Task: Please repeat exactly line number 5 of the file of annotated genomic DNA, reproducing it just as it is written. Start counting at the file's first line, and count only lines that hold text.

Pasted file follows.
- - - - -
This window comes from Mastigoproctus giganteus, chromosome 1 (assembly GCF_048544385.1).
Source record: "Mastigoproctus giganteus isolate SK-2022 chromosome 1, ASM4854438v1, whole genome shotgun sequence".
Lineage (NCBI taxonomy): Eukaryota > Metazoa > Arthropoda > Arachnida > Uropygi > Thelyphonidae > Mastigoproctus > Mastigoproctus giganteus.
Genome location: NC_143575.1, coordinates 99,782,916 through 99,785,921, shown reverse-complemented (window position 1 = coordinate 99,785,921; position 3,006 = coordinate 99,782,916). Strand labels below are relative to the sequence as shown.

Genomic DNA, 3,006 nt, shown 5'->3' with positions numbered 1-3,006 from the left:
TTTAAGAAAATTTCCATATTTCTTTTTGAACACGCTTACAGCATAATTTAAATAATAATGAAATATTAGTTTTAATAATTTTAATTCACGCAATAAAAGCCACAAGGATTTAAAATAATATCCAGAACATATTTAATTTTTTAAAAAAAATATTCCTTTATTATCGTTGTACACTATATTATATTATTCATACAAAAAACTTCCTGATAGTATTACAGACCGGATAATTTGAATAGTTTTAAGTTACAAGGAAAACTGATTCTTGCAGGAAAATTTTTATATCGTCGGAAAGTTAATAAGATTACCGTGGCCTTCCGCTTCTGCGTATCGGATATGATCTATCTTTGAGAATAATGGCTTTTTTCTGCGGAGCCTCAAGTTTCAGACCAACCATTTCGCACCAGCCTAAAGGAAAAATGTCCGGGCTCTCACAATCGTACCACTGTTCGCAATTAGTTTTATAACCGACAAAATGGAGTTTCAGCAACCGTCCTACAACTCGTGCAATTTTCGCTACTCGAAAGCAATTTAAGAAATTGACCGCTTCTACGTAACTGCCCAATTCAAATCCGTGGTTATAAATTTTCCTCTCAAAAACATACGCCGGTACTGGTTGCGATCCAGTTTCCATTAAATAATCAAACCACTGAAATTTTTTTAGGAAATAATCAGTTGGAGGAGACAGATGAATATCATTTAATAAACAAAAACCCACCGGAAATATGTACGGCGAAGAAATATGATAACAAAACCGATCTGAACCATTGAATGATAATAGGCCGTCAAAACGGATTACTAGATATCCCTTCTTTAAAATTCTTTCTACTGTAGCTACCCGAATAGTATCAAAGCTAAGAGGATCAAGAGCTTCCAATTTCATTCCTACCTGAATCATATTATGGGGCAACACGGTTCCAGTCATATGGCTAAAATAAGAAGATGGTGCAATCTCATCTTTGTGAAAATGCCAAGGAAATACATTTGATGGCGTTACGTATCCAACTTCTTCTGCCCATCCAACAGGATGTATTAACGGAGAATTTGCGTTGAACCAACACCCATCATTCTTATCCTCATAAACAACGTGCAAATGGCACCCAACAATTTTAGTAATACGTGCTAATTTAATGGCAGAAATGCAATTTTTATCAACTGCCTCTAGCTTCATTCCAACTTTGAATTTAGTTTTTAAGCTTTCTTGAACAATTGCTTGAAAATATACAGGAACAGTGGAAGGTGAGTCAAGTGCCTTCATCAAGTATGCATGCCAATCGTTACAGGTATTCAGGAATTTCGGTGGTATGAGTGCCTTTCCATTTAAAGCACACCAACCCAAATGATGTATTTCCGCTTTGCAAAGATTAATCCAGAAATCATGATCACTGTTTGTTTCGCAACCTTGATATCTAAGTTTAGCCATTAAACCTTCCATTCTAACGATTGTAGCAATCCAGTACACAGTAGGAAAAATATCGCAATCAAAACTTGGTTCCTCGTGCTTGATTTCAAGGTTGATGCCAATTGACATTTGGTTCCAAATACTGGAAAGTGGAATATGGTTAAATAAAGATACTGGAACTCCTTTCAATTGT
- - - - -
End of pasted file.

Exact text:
Genomic DNA, 3,006 nt, shown 5'->3' with positions numbered 1-3,006 from the left: